Your Complete Guide To Interval Running + 6 Workouts For Runners

Intervals can unlock serious speed gains in your running.

As a certified personal trainer and running coach, I am often asked about high-intensity interval training (HIIT), as the benefits have been popularized in general fitness spheres for weight loss, boosting cardio fitness levels, and providing an efficient workout.

However, while HIIT gym workouts are in their more nascent stages in terms of popularity, distance runners have been doing interval running workouts for decades.

Much like any form of high-intensity interval training, interval running workouts involve bouts of running at a higher intensity, such as your race pace or VO2 max pace, and then taking a short recovery period before going hard again.

What I love about interval workouts for distance running is that there are tons of ways to vary interval training workouts.

Variations are based on fitness level, target race distance, and physiological adaptations such as improving VO2 max, increasing anaerobic threshold, or helping runners get more comfortable at race pace efforts.

In this guide, we will discuss what interval running workouts involve, the benefits of running intervals for distance runners, and the types of interval training workouts for runners so you can add them to your training program.

People running on a track.

What Is Interval Training Running?

Interval training is a training method that involves alternating between running at a faster speed for a specific distance or amount of time followed by recovery periods.

For example, an interval workout for a half marathon runner might involve 6 x 1,000m at 5K pace.

While interval workouts are now commonplace in training programs for middle-distance and long-distance runners, they have only been widespread in running plans since the 1950s, when runner Emil Zatopek implemented this revolutionary style of training.1Billat, L. V. (2001). Interval Training for Performance: A Scientific and Empirical Practice. Sports Medicine31(1), 13–31.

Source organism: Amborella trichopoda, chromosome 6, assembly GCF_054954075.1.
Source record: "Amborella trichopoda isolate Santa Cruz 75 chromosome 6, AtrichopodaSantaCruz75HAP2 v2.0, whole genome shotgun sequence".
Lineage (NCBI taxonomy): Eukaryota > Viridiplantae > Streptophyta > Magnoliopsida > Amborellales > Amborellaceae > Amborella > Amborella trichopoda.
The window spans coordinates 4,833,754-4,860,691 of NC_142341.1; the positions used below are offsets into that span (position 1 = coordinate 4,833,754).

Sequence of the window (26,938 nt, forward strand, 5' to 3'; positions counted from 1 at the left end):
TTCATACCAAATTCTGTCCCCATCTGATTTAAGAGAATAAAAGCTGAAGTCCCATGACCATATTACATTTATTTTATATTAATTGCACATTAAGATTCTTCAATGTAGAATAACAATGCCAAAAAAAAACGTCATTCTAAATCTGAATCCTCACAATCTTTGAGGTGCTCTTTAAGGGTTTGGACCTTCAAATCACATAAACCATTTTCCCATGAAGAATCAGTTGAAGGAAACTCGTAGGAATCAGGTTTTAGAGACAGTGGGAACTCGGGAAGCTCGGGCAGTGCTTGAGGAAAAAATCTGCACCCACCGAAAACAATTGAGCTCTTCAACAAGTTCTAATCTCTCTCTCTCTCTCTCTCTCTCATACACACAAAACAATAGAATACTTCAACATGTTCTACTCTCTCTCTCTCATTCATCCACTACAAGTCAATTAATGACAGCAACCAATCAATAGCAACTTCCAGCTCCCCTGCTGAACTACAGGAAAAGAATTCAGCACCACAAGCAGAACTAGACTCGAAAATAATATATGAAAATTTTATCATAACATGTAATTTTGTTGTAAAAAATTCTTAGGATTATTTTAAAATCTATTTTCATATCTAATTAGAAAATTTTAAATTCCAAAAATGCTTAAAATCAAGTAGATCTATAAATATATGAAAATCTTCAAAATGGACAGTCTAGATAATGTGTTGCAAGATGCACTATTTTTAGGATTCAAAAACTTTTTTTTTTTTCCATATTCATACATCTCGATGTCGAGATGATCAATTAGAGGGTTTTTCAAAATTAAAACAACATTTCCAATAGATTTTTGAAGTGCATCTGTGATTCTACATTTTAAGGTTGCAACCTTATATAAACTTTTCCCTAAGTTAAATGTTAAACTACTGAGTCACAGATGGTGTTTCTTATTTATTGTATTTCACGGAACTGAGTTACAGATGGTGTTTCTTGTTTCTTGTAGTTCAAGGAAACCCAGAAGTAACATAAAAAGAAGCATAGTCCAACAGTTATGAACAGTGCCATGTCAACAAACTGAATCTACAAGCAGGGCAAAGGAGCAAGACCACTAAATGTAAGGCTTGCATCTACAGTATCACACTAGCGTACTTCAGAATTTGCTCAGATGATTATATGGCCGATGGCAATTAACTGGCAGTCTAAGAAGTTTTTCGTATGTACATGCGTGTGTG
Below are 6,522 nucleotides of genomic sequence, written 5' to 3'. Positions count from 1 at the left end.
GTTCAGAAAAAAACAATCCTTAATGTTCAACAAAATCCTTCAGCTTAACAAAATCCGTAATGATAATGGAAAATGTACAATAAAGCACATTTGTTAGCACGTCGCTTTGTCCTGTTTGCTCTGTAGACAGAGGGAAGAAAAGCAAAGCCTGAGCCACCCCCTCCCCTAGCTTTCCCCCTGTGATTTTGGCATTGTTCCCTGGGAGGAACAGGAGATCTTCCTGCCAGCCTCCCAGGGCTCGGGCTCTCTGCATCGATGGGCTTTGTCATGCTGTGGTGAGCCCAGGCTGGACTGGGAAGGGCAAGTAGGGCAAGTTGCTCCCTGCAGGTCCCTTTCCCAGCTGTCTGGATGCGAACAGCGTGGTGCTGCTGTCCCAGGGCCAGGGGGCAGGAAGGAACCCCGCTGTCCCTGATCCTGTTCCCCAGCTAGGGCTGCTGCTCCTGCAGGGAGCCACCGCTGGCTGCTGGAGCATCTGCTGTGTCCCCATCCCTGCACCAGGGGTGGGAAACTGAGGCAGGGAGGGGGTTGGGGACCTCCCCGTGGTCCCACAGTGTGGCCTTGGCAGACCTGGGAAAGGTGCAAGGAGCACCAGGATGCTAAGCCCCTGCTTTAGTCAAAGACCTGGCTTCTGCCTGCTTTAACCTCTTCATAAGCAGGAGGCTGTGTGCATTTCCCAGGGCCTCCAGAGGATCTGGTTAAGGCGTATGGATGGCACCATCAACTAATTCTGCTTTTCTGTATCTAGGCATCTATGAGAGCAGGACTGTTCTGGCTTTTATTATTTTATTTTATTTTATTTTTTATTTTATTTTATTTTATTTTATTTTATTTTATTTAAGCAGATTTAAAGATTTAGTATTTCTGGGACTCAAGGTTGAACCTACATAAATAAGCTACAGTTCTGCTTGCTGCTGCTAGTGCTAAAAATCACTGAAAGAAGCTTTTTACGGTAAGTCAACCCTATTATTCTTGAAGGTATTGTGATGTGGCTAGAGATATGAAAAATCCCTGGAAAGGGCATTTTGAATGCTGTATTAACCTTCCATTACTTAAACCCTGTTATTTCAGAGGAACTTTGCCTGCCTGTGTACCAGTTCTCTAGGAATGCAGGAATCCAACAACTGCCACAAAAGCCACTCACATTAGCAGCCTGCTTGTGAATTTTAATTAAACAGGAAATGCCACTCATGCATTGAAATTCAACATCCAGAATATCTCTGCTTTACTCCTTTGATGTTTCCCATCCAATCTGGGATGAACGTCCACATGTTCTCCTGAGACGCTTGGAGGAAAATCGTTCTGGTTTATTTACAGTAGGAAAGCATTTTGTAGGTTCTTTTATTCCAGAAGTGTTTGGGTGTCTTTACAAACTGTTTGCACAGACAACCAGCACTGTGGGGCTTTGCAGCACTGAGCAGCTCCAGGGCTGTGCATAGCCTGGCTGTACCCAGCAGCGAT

Emil Zatopek’s training style helped him break 18 world records and win five Olympic medals. Today, most running plans still rely on the concepts introduced by this middle-distance runner.

Is Interval Training the Same As HIIT?

High-intensity interval training, more commonly known as HIIT workouts, is a specific type of interval training that requires you to reach at least 85% of your age-predicted maximum heart rate during the hard intervals. 

Not all interval running workouts are necessarily high-intensity interval training, as half marathon and marathon runners can do longer anaerobic threshold workouts such as tempo runs that may be just below 85% of your maximum heart rate, depending on your fitness level. 

Advanced runners have a higher anaerobic threshold, so they are typically able to run at a higher intensity for these types of longer intervals.

Beginners, on the other hand, who have not yet developed their aerobic and anaerobic fitness levels to the same extent would be at a lower intensity for this particular type of interval running workout.

That said, most interval running workouts fall under the umbrella of HIIT workouts.

A person running on a track.

What Is the Benefit of Interval Running for Long-Distance Runners? 

Here are some of the top benefits of interval training for marathon training, half marathon training, 5K and 10K races, and even recreational running performance:

  • Interval running workouts add variety to your training plan, which can decrease the risk of injury because you are varying the stresses and loads placed on your muscles, bones, joints, and connective tissues.
  • High-intensity interval training burns calories, and can accelerate fat loss and weight loss for runners trying to lose weight.